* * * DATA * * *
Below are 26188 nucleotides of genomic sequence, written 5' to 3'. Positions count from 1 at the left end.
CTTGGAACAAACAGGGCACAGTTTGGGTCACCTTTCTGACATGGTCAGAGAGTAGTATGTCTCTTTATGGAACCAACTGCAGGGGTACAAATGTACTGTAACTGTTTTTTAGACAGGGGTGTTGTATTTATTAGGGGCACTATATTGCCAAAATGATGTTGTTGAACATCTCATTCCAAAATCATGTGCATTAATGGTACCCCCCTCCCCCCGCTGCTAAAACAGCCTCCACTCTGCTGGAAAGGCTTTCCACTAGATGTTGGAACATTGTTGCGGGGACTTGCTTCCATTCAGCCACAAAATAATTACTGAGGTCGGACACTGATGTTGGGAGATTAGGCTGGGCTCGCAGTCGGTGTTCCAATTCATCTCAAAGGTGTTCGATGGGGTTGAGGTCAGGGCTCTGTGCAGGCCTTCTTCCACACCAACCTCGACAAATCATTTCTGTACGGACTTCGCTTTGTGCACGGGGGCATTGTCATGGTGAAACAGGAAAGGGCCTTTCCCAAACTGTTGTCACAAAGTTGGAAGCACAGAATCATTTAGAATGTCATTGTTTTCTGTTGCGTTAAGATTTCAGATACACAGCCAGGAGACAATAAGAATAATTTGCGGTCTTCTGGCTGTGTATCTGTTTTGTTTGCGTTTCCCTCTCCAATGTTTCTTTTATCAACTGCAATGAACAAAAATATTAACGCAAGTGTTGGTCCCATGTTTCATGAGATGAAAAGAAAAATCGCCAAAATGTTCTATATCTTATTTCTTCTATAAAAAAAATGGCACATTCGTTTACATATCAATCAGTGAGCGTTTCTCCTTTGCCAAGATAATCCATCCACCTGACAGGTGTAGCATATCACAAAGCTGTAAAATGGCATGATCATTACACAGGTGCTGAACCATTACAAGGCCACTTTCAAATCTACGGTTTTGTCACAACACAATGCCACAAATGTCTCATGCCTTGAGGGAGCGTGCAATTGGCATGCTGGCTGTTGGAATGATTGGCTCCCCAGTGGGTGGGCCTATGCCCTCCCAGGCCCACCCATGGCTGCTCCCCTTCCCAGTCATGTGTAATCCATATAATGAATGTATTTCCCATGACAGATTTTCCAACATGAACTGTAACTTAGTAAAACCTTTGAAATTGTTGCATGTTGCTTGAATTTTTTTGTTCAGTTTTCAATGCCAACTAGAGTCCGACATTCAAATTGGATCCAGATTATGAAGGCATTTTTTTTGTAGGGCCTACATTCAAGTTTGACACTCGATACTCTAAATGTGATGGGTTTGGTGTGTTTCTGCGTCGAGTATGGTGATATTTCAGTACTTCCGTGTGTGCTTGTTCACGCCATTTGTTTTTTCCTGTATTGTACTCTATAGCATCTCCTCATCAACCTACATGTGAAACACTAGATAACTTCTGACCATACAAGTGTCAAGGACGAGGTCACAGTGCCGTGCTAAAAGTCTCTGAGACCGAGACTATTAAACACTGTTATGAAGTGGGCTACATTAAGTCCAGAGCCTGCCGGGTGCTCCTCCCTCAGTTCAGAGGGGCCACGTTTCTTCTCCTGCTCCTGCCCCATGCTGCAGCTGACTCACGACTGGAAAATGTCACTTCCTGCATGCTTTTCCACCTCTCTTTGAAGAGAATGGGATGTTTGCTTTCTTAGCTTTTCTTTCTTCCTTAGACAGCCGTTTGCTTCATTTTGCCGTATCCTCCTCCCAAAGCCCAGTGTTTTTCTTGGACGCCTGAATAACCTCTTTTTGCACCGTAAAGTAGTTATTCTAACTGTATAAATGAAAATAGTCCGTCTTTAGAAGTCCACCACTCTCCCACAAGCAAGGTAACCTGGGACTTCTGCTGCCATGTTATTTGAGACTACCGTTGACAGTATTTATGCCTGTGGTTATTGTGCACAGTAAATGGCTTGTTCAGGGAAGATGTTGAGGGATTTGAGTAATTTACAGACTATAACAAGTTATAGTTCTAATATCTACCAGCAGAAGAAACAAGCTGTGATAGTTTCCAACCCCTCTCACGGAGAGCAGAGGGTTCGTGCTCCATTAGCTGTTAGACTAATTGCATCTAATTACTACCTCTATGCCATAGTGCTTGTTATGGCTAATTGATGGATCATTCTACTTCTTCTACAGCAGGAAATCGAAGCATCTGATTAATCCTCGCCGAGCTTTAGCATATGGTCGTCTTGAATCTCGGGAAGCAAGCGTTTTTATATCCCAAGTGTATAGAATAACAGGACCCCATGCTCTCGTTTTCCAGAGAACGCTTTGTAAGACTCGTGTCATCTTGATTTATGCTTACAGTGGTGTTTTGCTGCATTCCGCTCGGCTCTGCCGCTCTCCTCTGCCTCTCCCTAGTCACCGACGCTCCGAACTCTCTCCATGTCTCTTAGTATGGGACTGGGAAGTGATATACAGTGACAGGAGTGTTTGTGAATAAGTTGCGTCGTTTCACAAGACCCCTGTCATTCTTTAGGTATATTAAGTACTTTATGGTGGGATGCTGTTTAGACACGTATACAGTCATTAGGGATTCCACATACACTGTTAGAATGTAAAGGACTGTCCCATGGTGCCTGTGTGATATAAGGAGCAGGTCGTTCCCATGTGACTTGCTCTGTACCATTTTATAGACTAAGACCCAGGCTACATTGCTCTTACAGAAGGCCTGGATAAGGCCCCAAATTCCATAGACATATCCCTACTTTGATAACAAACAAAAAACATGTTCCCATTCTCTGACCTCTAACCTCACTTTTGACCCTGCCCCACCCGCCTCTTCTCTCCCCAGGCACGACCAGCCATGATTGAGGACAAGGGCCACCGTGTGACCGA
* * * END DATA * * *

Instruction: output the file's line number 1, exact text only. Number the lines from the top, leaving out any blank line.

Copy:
Below are 26188 nucleotides of genomic sequence, written 5' to 3'. Positions count from 1 at the left end.